Behind the Wheel: Jaguar F-Type V8 S

When Jaguar introduced their iconic E-Type in the early 1960s it turned heads and changed lives; new for 2014, the Jaguar F-Type ($69,000) looks to do exactly the same thing.

Bradley Hasemeyer

When Jaguar introduced their iconic E-Type in the early 1960s it demanded the attention of the automotive world like nothing else before it ever had. New for 2014, the Jaguar F-Type ($69,000 base) looks to get your attention in a big way, too. First coming to life as the C-X16 concept, the production version debuted at the historic Goodwood Festival of Speed in 2012. Thanks to thrilling driving dynamics and a competitive price point, it could be the most exciting offering from the Brits (under Indian ownership) since the tea trade routes.

More Two-Seater Goodness: Porsche Cayman | Audi R8 V10 | Lamborghini Aventador

The two-seater F-Type comes as a coupe or roadster with your choice of supercharged V6 or V8. Our “Firesand Metallic” V8 S model’s 5.0 liter 495 hp V8 flung our aluminum chariot to 60 mph in 4.2 seconds and let loose a screeching rumble from the quad exhaust that puts it in the running for the best sounding car ever. That sound went from throaty and rugged to downright intoxicating after pushing the “active sport exhaust” button; even at just 40 mph it had everyone on the sidewalks searching for its source. Purists will love the exhaust, no question, but might be frustrated to learn there is no manual option, yet. Jaguar offers the consolation prize of paddles on the wheel, however — and truth be told, the clutch and connectedness a manual transmission usually brings wasn’t missed thanks to the rapid-fire eight-speed “QuickShift” transmission.

Cornering is tight and flat due to the stiff frame, small proportions and massively wide rear wheels that put a death grip on the pavement. However, like most high-powered rear-wheel-drive sports cars, it was easier to break loose than a pair of paper handcuffs. To reduce these moments, Jaguar added an electronic active differential and sport suspension with active dynamics to adjust to the road conditions. Still, it always felt like the car was just on the edge of driving sideways, and without a proper track (we had Mulholland and some side canyons) this wasn’t something we actively sought out. As tight as the steering is, we would’ve like more feedback through the steering wheel.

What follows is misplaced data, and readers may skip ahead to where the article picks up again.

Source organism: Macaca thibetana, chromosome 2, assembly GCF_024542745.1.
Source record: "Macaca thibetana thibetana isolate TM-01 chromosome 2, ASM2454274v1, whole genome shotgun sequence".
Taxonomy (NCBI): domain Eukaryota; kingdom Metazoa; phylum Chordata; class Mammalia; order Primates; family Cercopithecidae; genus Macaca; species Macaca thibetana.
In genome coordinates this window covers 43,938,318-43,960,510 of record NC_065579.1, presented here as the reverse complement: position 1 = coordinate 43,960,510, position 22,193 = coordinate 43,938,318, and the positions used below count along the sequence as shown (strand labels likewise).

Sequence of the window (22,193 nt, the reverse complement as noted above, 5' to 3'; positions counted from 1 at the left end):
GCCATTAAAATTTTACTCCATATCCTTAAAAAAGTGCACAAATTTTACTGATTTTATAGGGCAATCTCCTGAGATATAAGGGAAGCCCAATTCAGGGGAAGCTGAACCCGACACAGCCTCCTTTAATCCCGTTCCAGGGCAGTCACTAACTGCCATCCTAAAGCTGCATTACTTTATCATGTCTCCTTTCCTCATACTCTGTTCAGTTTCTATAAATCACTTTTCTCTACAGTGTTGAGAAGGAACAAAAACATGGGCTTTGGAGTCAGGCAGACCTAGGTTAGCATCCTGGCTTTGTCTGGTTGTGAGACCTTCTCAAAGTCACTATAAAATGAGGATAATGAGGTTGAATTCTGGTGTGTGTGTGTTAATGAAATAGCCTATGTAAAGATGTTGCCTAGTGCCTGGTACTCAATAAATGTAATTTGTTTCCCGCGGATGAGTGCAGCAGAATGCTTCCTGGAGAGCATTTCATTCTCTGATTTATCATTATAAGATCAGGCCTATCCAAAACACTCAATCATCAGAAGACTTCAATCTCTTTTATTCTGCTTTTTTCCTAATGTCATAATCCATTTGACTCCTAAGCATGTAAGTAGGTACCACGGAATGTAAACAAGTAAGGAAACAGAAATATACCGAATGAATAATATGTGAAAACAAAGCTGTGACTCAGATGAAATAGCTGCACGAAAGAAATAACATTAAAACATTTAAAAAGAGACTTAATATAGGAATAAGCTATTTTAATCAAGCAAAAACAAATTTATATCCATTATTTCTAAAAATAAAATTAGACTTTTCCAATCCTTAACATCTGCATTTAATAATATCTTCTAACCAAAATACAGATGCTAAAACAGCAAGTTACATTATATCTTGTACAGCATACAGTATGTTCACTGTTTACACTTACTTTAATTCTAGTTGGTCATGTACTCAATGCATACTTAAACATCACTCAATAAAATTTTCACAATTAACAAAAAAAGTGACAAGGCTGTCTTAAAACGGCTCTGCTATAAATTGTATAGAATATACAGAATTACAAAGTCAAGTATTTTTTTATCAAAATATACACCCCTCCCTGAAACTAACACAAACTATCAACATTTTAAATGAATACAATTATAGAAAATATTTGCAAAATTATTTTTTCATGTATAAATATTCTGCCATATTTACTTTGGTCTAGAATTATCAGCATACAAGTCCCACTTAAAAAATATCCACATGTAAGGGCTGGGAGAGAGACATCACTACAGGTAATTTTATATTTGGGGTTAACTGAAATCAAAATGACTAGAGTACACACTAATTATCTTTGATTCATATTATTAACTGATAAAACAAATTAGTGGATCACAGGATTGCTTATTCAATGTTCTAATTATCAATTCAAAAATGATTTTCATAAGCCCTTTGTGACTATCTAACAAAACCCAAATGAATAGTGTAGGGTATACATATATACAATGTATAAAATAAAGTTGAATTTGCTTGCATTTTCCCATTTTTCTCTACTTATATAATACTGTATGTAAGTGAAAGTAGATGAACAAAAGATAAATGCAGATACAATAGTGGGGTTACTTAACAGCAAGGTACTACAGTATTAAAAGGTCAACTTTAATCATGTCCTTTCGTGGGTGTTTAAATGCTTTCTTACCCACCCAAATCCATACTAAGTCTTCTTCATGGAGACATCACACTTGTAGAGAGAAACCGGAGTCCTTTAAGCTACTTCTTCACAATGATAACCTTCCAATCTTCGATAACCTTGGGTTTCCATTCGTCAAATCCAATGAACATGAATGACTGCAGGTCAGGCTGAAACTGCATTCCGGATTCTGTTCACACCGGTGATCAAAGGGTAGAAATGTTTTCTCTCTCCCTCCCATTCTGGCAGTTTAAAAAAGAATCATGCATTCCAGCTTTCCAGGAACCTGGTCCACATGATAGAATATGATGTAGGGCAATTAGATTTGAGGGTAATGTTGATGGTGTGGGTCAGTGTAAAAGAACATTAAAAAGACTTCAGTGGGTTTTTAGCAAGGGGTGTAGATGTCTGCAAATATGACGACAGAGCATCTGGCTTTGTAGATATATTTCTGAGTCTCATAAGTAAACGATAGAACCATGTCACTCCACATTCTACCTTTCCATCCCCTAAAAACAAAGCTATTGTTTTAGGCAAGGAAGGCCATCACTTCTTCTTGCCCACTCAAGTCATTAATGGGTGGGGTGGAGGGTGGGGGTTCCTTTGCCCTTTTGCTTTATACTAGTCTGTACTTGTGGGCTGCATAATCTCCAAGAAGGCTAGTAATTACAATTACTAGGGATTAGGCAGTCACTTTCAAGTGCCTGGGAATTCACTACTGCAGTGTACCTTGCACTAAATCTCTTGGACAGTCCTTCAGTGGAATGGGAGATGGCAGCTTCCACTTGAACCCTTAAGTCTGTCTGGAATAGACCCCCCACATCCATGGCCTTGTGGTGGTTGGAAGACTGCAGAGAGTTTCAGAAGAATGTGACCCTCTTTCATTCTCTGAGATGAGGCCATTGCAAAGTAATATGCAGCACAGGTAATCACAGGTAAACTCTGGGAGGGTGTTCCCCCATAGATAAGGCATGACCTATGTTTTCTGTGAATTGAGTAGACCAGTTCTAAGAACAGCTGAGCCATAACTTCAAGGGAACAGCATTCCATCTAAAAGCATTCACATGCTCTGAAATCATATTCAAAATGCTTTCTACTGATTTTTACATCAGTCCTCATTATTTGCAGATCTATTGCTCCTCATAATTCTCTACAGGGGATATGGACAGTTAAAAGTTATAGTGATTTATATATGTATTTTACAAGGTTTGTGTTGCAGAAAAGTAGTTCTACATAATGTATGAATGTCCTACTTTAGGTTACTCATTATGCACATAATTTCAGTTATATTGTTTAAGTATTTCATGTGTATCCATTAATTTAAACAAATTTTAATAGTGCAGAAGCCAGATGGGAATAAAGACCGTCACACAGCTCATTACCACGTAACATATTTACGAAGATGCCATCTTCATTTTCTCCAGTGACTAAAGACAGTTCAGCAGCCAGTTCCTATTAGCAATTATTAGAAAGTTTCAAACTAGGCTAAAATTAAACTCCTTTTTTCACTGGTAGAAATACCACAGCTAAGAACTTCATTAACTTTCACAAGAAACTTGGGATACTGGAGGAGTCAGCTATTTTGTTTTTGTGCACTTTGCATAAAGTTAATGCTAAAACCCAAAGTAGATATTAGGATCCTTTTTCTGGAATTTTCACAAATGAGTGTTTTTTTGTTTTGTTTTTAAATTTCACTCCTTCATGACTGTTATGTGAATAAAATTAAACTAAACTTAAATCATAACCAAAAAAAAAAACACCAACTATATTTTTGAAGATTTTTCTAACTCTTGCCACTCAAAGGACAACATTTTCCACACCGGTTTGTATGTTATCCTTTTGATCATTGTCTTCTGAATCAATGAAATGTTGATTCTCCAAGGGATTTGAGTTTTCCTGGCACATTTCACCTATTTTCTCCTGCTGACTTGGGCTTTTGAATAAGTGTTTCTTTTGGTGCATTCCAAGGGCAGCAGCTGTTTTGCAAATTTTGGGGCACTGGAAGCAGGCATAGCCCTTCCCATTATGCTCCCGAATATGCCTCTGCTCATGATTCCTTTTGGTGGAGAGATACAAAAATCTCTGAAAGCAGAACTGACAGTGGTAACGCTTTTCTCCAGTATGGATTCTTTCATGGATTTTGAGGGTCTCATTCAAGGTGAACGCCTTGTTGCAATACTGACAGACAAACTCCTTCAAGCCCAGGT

The interior finally seems as if it was designed by someone under 80 years old, with its clean lines that look, unsurprisingly, similar to the Evoque’s and quality materials in the areas normally scrimped on for money-saving reasons (the paddle shifters and the climate control knobs, for example). This brilliant balance of necessary buttons and bespoke styling goes along way toward making one feel comfortable spending the kind of dough ($69,000-$92,000) necessary to acquire this object of passion.

This all translates to a success for Jaguar. Built to compete directly with the Porsche 911, the F-Type raises the bar in excitement and experience with stunning design, beautiful interiors and a range of outspoken supercharged engines that make it rain power. The V8 S model we had was close to $100,000, and at that price point is highly competitive with Audi’s R8 and most of Porsche’s 911 offerings; despite Jaguar’s ups and downs in popularity and performance over the years, the F-Type signals a return back to that upper echelon of the two-seater sports car that used to be so distinctly British.

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